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And The Next Big IPO Filing Will Come From …

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The week’s news was dominated by two IPO filings: Skype, which filed for a $100 million IPO, and Demand Media, which did so a week ago and has since faced criticism for not being as profitable as it had claimed to be. What big digital media name will be next? Our bets, based on some recent hints, below.

Glam Media

Hints: The female-oriented blog network hired former Microsoft (NSDQ: MSFT) VP of corporate development Bruce Jaffe, who is known for his deal-making, as its new CFO in May, a likely precursor to a filing, which is expected to be coming soon.

Financials: Glam has raised $130 million, including $50 million in a fifth round at a $750 million valuation in February. Revenue was said to be $55 million last year. The company became profitable in September.


Hints: The business social networking site has been mentioned as an IPO candidate for over than three years now. Last June, when Jeff Weiner joined as CEO, Weiner clarified his hire was not a prelude to an IPO. The speculation, though, was that the company would wait roughly a year until the market improved. That’s now.

One other sign: The company recently hired Shannon Stubo, who led communications at Open Table during its IPO a year ago, as its top communications executive.

Financials: LinkedIn last raised money at a $1 billion valuation two years ago. That figure jumped to $2 billion last month when hedge fund Tiger Global Management bought a stake in the company. LinkedIn is profitable and revenue was $100 million in 2008; it’s likely now a multiple of that.


Hints: Zynga has been rapidly building out an impressive executive team. Over the last month alone, the social gaming giant has added Allen & Co. investment banker David Wehner as CFO and MySpace (NSDQ: NWS) and Facebook veteran Owen Van Natta as EVP of business operations. CEO Mark Pincus said in April that the company didn’t have any current plans to go public, although that hasn’t silenced the buzz.

Financials: Zynga certainly doesn’t need the money an IPO could bring; it has raised $384 million in funding (not including a reported $100 million to $200 million investment from Google). The company is profitable and revenue is expected to double to more than $400 million this year. RockYou, another big social networking app developer, could also be a candidate for an offering, although its revenue, which has been estimated at between $30 million and $40 million, might be too low. It has raised $127 million over four rounds.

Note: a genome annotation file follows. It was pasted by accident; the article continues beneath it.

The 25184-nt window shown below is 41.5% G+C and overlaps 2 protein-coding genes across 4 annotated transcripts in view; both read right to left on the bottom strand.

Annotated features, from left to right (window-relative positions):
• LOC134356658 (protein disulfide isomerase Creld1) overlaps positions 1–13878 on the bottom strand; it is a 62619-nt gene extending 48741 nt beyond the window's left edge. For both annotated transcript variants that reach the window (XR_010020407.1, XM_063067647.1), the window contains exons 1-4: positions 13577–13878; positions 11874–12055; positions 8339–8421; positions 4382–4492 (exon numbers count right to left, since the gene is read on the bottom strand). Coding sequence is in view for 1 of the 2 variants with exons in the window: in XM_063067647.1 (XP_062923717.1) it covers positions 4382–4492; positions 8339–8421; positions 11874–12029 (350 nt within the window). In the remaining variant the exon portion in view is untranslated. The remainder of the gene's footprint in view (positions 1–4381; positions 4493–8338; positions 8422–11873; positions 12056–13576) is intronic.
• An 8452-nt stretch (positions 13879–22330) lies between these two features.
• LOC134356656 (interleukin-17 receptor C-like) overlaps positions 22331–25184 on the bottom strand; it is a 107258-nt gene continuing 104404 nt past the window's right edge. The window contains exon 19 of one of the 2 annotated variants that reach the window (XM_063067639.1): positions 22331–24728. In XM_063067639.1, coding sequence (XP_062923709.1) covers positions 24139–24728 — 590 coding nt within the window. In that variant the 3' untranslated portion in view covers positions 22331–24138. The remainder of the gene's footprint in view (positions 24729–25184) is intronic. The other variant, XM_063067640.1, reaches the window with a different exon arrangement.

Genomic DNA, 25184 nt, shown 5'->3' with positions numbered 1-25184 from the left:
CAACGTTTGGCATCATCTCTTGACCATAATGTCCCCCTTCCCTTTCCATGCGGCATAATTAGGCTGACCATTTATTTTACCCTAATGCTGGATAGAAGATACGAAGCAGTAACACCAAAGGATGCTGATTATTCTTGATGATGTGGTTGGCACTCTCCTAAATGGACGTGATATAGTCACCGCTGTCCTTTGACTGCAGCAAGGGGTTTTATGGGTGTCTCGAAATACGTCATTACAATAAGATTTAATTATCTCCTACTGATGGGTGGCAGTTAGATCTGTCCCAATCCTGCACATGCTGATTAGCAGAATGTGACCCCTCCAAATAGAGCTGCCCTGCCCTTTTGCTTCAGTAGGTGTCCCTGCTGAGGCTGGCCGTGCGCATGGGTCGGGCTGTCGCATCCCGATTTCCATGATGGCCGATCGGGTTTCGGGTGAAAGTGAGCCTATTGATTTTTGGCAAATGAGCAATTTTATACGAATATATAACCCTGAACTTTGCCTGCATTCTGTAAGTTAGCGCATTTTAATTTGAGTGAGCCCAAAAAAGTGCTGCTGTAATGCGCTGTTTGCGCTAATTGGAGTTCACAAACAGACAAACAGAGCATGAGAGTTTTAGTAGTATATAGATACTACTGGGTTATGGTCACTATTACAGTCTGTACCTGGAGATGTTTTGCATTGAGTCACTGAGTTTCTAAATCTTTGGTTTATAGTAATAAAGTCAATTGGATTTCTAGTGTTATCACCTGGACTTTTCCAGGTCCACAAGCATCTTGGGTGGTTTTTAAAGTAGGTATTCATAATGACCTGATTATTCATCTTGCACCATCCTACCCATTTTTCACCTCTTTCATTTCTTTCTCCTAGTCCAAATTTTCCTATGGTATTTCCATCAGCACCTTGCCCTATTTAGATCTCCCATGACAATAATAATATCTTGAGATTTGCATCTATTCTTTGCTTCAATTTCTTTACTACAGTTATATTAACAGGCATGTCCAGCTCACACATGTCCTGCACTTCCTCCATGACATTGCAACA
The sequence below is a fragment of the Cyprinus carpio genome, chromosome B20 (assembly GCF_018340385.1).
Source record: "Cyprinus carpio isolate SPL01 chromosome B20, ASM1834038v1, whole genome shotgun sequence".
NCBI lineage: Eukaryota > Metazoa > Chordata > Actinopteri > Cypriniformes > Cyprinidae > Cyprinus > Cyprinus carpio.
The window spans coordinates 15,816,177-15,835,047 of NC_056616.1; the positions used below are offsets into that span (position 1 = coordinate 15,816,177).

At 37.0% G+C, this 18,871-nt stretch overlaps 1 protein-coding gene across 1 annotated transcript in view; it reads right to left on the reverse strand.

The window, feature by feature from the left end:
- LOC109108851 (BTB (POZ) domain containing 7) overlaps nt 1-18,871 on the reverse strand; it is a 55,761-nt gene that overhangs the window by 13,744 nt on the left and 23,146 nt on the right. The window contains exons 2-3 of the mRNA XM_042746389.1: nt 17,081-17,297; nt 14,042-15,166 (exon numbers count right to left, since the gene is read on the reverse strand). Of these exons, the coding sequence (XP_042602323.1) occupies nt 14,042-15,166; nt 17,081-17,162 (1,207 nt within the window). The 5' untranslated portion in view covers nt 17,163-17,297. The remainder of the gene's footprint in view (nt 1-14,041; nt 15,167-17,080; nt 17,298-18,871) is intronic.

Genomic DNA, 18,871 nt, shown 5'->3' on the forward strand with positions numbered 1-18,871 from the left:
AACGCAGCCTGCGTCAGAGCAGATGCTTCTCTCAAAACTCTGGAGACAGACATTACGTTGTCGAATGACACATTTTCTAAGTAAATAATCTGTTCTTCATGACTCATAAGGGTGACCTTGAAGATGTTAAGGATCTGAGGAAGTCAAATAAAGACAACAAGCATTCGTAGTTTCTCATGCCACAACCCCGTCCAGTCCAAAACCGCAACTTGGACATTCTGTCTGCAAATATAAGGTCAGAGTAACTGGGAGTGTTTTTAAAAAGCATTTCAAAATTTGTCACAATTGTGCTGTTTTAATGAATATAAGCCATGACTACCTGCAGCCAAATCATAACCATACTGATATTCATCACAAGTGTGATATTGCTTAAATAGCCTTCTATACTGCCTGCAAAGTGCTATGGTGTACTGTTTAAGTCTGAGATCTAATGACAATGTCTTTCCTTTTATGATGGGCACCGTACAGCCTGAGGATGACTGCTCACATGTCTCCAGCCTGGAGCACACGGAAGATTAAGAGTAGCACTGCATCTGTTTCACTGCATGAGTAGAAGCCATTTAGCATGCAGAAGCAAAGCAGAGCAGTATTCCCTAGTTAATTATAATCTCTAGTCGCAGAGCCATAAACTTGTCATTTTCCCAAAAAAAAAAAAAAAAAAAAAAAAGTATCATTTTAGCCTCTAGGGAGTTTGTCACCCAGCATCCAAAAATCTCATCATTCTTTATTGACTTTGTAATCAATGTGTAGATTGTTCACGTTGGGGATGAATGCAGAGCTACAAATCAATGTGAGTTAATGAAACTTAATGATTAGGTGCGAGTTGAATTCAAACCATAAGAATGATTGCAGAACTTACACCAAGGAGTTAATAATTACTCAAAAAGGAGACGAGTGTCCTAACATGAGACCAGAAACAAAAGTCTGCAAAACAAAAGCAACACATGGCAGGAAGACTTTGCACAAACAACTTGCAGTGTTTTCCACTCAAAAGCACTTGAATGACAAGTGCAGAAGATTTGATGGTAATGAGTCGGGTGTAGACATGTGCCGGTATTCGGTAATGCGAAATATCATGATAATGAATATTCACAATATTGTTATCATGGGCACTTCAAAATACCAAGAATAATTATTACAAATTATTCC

Hints: Back in March, the New York Times reported that the online music service was being courted by investment bankers who wanted to take it public. It has also hired a new CFO, Steve Cakebread, who was CFO at when that company filed for an IPO.

Financials: Like Glam, Pandora also was profitable for the first time at the end of last year. Revenue is expected to reach $100 million this year.

Wild cards could include a filing by dating site eHarmony, which has been rumored to be an IPO candidate for several years and is reportedly bringing in revenue of more than $250 million a year, but said as recently as last month that it has no current plans for an offering. Brightcove, which supposedly had revenue of $80 million last year, is another possible contender, although it has talked publicly about an offering coming in 2011.

Some other frequently mentioned big names, including Yelp, Twitter, Facebook, and Digg seem much much less likely. Twitter has said an IPO is “way out,” while Yelp has said it “will definitely not go public this year.” Facebook, meanwhile, has recently given hints that it might wait until 2012. Digg, which was once on many people’s lists, is mired in layoffs and a management shake-up.

Which companies did we overlook?